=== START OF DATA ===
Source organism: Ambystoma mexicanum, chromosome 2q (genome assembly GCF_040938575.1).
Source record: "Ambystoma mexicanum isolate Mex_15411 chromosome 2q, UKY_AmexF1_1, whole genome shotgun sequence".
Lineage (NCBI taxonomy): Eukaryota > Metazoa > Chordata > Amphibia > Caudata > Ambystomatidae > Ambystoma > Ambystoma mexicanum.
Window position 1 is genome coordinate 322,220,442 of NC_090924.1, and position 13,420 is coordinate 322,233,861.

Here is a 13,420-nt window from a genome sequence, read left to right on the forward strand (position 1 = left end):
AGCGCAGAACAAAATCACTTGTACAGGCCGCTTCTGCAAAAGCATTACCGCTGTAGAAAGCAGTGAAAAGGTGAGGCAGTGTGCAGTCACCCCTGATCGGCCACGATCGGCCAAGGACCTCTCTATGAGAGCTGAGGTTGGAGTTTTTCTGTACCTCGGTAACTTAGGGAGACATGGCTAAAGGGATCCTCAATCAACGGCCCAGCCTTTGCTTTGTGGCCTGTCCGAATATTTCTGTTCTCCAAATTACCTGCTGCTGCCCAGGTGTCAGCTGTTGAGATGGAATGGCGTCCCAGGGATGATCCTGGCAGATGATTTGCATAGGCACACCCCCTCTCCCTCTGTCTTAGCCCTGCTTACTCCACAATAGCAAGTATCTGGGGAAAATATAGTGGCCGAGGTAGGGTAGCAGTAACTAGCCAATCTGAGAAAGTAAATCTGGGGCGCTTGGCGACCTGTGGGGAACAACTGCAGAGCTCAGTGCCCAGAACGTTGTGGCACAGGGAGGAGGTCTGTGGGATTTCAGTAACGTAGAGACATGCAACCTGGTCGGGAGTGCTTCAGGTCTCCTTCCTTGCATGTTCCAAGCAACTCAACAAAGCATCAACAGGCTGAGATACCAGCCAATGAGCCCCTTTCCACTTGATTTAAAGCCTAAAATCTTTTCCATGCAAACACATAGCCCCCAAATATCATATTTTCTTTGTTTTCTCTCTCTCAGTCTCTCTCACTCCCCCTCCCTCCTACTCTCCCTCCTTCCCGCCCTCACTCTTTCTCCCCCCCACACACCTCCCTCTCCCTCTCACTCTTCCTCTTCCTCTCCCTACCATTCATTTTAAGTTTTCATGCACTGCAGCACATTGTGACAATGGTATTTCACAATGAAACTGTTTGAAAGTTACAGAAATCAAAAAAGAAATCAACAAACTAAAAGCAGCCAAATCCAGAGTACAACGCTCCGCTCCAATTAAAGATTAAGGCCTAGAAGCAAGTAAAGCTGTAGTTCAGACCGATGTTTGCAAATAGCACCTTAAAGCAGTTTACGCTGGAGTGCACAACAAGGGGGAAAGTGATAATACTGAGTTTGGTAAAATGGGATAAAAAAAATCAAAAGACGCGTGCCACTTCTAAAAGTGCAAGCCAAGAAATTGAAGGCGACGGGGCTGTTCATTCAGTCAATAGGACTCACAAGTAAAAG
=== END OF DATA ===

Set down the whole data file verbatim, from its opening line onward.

Source organism: Ambystoma mexicanum, chromosome 2q (genome assembly GCF_040938575.1).
Source record: "Ambystoma mexicanum isolate Mex_15411 chromosome 2q, UKY_AmexF1_1, whole genome shotgun sequence".
Lineage (NCBI taxonomy): Eukaryota > Metazoa > Chordata > Amphibia > Caudata > Ambystomatidae > Ambystoma > Ambystoma mexicanum.
Window position 1 is genome coordinate 322,220,442 of NC_090924.1, and position 13,420 is coordinate 322,233,861.

Here is a 13,420-nt window from a genome sequence, read left to right on the forward strand (position 1 = left end):
AGCGCAGAACAAAATCACTTGTACAGGCCGCTTCTGCAAAAGCATTACCGCTGTAGAAAGCAGTGAAAAGGTGAGGCAGTGTGCAGTCACCCCTGATCGGCCACGATCGGCCAAGGACCTCTCTATGAGAGCTGAGGTTGGAGTTTTTCTGTACCTCGGTAACTTAGGGAGACATGGCTAAAGGGATCCTCAATCAACGGCCCAGCCTTTGCTTTGTGGCCTGTCCGAATATTTCTGTTCTCCAAATTACCTGCTGCTGCCCAGGTGTCAGCTGTTGAGATGGAATGGCGTCCCAGGGATGATCCTGGCAGATGATTTGCATAGGCACACCCCCTCTCCCTCTGTCTTAGCCCTGCTTACTCCACAATAGCAAGTATCTGGGGAAAATATAGTGGCCGAGGTAGGGTAGCAGTAACTAGCCAATCTGAGAAAGTAAATCTGGGGCGCTTGGCGACCTGTGGGGAACAACTGCAGAGCTCAGTGCCCAGAACGTTGTGGCACAGGGAGGAGGTCTGTGGGATTTCAGTAACGTAGAGACATGCAACCTGGTCGGGAGTGCTTCAGGTCTCCTTCCTTGCATGTTCCAAGCAACTCAACAAAGCATCAACAGGCTGAGATACCAGCCAATGAGCCCCTTTCCACTTGATTTAAAGCCTAAAATCTTTTCCATGCAAACACATAGCCCCCAAATATCATATTTTCTTTGTTTTCTCTCTCTCAGTCTCTCTCACTCCCCCTCCCTCCTACTCTCCCTCCTTCCCGCCCTCACTCTTTCTCCCCCCCACACACCTCCCTCTCCCTCTCACTCTTCCTCTTCCTCTCCCTACCATTCATTTTAAGTTTTCATGCACTGCAGCACATTGTGACAATGGTATTTCACAATGAAACTGTTTGAAAGTTACAGAAATCAAAAAAGAAATCAACAAACTAAAAGCAGCCAAATCCAGAGTACAACGCTCCGCTCCAATTAAAGATTAAGGCCTAGAAGCAAGTAAAGCTGTAGTTCAGACCGATGTTTGCAAATAGCACCTTAAAGCAGTTTACGCTGGAGTGCACAACAAGGGGGAAAGTGATAATACTGAGTTTGGTAAAATGGGATAAAAAAAATCAAAAGACGCGTGCCACTTCTAAAAGTGCAAGCCAAGAAATTGAAGGCGACGGGGCTGTTCATTCAGTCAATAGGACTCACAAGTAAAAG